Le Touquet Paris-Plage

Sandy beach with the tide out far under a sunny sky at Le Touquet, northern France

The ”Monaco of the north” is a swish and swanky seaside resort. It’s the secret ‘get away from it all’ destination of Parisians as well as Brits in the know. It’s a taste of France that is hard to beat with its long golden sandy beaches and pretty Belle Époque villas. There are gourmet shops, fabulous restaurants, great golf courses, horse riding, tennis – I could go on and on. For a small seaside resort, Le Touquet packs a big punch. Not only that, the town prides itself on holding hundreds of events all year round.

There are fabulous restaurants, chichi shops – think Paris style. And, a myriad of sports activities in the place that was once the jet set nirvana. Ian Fleming based his book “Casino Royale” on the local casino where Cole Porter tinkled on the pianos keys and Noel Coward entertained his friends. Sean Connery signed his first Bond contract here. This place was THE place to go and it retains its air of glitz, glamour and gorgeousness.

Wine and Dine Le Touquet

Push the boat out: Le Pavillon at the Westminster Hotel (Avenue du Verger). Run by French chef (with an English sounding name) William Elliott, who has one Michelin star. Le West, as it’s known to the locals, is an Art Deco dream building. It’s glamorous in that oh-so-French effortless way.  In the elegant setting of the restaurant with its lovely terrace overlooking the iconic lighthouse of Le Touquet you’ll experience an impeccable fine dining experience where it’s all about the food. Relaxed and not remotely pretentious, welcoming and knowledgeable staff, expertly prepared dishes and skilled wine choices ensure this is completely faultless refined dining event.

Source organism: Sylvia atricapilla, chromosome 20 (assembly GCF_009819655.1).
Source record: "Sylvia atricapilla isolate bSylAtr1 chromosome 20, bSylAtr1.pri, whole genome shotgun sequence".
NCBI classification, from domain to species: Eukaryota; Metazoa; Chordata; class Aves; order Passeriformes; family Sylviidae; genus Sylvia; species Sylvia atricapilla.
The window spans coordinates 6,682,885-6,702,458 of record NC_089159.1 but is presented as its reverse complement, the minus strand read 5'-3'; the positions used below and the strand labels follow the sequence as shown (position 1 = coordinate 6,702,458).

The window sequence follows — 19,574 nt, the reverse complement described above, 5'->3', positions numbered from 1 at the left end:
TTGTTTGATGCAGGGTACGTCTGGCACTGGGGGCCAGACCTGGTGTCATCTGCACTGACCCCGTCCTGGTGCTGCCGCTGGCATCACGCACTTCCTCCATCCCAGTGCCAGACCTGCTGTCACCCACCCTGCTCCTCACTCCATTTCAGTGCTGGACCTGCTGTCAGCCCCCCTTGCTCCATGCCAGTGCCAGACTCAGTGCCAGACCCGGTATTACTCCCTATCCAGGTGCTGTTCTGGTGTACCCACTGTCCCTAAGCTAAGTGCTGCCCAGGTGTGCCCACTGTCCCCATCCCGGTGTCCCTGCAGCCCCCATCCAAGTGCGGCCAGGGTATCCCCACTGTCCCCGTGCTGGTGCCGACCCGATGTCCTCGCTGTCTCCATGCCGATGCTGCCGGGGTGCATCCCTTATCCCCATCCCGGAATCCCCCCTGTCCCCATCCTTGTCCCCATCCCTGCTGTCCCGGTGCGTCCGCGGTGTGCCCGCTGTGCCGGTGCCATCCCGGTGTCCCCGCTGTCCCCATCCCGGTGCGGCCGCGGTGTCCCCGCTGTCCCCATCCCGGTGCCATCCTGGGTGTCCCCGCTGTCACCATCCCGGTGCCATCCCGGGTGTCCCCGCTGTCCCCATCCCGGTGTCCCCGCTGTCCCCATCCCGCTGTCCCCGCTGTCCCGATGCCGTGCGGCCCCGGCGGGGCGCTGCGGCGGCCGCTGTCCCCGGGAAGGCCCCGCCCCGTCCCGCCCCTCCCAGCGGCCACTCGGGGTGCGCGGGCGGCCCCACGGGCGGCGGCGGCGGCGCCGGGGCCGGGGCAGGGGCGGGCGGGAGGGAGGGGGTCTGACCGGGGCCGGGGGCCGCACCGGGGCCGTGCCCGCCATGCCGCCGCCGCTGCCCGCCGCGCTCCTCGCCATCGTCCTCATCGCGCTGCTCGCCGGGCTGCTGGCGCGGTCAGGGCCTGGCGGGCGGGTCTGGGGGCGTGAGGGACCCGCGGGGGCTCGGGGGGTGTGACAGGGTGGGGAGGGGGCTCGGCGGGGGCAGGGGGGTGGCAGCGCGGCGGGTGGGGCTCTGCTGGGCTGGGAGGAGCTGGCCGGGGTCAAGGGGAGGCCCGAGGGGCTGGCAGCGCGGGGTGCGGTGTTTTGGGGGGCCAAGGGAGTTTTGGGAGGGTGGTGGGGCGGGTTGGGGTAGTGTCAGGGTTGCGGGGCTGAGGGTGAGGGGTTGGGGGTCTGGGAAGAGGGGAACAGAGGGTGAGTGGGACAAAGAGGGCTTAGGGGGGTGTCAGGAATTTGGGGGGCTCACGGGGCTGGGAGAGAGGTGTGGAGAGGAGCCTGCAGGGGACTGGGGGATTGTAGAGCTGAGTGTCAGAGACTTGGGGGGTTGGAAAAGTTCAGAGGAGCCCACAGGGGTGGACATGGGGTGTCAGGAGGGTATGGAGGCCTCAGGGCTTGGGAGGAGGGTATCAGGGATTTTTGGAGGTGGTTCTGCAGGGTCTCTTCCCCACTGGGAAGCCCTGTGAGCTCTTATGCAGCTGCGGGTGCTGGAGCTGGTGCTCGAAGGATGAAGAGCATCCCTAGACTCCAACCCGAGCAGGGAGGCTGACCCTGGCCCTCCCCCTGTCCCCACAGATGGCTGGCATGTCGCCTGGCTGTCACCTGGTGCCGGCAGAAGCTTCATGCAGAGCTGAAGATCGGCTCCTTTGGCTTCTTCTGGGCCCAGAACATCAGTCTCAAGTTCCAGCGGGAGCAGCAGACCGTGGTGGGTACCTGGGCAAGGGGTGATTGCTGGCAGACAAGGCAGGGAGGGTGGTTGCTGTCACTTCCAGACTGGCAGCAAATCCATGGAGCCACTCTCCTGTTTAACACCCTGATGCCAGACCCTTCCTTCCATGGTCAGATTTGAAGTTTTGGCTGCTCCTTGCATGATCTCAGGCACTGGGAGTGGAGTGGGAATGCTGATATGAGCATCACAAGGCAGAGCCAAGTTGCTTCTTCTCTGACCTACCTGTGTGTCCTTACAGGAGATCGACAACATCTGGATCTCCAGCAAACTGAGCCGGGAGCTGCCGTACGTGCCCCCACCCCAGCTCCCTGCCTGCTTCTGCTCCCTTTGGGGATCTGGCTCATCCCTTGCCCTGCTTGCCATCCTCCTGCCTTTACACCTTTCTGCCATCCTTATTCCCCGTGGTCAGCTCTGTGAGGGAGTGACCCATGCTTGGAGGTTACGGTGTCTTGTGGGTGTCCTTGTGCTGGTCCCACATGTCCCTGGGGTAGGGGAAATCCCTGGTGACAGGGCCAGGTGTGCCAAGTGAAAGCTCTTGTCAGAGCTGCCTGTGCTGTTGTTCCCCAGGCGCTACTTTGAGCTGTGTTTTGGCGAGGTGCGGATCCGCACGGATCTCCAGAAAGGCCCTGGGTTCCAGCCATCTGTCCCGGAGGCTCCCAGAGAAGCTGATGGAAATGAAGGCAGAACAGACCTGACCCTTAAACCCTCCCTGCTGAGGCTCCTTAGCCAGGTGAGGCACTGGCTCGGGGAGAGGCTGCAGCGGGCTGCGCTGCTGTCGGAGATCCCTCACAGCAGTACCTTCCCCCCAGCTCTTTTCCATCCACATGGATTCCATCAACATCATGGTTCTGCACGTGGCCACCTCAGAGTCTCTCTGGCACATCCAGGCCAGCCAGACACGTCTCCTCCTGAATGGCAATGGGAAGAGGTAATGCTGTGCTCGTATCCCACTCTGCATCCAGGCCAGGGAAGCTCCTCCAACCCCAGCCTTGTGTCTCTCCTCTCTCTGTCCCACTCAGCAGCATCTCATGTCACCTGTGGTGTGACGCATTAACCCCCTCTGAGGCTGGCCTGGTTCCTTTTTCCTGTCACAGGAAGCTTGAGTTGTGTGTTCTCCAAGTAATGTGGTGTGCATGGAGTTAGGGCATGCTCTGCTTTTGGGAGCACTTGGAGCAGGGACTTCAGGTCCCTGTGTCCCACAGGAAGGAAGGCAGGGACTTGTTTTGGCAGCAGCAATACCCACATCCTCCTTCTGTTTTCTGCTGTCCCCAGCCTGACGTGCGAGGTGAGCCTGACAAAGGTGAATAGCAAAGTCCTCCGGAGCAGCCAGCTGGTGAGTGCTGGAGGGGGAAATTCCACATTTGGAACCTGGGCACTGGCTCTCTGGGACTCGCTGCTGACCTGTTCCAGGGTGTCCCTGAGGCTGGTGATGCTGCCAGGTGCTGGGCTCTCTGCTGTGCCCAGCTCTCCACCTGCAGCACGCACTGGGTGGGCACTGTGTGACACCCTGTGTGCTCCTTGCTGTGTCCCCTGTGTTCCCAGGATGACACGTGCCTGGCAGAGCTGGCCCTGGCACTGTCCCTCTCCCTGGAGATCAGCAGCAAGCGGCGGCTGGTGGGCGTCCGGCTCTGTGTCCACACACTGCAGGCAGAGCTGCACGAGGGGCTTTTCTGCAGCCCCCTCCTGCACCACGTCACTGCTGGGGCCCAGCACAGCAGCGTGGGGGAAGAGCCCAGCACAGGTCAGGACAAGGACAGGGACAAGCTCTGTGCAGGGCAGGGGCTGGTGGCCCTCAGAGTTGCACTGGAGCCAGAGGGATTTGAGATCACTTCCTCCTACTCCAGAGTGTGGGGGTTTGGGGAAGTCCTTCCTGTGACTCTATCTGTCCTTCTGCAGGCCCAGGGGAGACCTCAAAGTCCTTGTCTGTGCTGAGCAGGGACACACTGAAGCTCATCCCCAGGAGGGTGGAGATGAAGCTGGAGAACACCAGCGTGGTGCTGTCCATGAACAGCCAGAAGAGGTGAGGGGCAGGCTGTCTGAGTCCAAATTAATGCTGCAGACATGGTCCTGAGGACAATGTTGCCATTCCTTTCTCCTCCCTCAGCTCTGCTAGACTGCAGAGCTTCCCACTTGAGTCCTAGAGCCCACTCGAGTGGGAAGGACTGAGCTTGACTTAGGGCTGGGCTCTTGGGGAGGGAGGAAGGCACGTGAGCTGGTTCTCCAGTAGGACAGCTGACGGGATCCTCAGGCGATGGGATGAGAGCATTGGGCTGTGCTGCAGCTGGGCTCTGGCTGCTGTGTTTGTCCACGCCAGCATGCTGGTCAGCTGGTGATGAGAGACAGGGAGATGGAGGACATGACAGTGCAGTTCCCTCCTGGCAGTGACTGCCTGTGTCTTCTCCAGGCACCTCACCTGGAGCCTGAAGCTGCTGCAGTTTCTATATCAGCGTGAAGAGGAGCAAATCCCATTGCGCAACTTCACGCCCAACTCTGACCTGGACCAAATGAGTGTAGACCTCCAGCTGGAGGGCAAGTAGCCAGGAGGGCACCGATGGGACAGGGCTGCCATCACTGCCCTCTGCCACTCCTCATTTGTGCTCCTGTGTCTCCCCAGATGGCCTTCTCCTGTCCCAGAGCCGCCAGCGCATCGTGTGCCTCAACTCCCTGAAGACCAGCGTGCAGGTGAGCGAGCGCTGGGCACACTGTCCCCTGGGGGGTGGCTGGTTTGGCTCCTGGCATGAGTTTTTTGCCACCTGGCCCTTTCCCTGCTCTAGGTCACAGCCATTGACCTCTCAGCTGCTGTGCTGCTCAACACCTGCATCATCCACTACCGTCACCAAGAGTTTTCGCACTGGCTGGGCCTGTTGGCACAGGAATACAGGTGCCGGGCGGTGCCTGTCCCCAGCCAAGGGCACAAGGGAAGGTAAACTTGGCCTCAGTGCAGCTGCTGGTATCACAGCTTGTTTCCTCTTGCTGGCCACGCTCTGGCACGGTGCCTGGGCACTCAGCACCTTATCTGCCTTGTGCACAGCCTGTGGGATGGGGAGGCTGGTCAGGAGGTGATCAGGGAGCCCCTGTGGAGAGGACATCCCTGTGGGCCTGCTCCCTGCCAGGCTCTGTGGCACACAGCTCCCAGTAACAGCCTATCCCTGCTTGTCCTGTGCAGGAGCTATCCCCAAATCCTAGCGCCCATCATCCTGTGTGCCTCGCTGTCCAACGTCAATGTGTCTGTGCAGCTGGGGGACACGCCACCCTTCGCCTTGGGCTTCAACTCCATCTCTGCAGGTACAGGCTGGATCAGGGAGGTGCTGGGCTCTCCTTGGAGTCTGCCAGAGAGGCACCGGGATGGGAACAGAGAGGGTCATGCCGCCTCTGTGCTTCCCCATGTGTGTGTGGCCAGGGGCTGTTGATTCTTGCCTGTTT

Locals Love: Chez Perard (67 Rue de Metz) is one of the greatest fish restaurants in France. Don’t take my word for it, ask Lord Alan Sugar, he flies his plane to the local airport regularly – just to eat here. The soup made at the restaurant is famous all over France. Order it from the menu and they’ll offer you a top up – they’re so proud of it. The food here is fabulous. Fresh oysters, sea urchins, salmon smoked on the premises and the best bouillabaisse outside of Marseille (in my opinion).

Fish and Chips: So-Fish (16 Boulevard de l’Impératrice, Etaples-sur-Mer)) is one of the best-kept secrets of the Opal Coast. It’s popular with Parisians who flock to this part of France for a tranquil break at their second home villas in Le Touquet. You’ll find So-Fish just across a pink granite bridge leading from Le Touquet to Etaples. This tiny little restaurant has been featured in Elle and Paris Match for its authentic and tasty fish and chips. Chef Sophie-Perrault uses only the freshest fish. She makes the crispiest batter and piquant tartare sauce, making this a stand-out stop off.

More on northern France

Montreuil-sur-Mer, walled town with an ancient footprint which inspired Victor Hugo to write Les Miserables…
Cassel, the hilltop town where the Grand Old Duke of York marched his men!
What to see and do in Dunkirk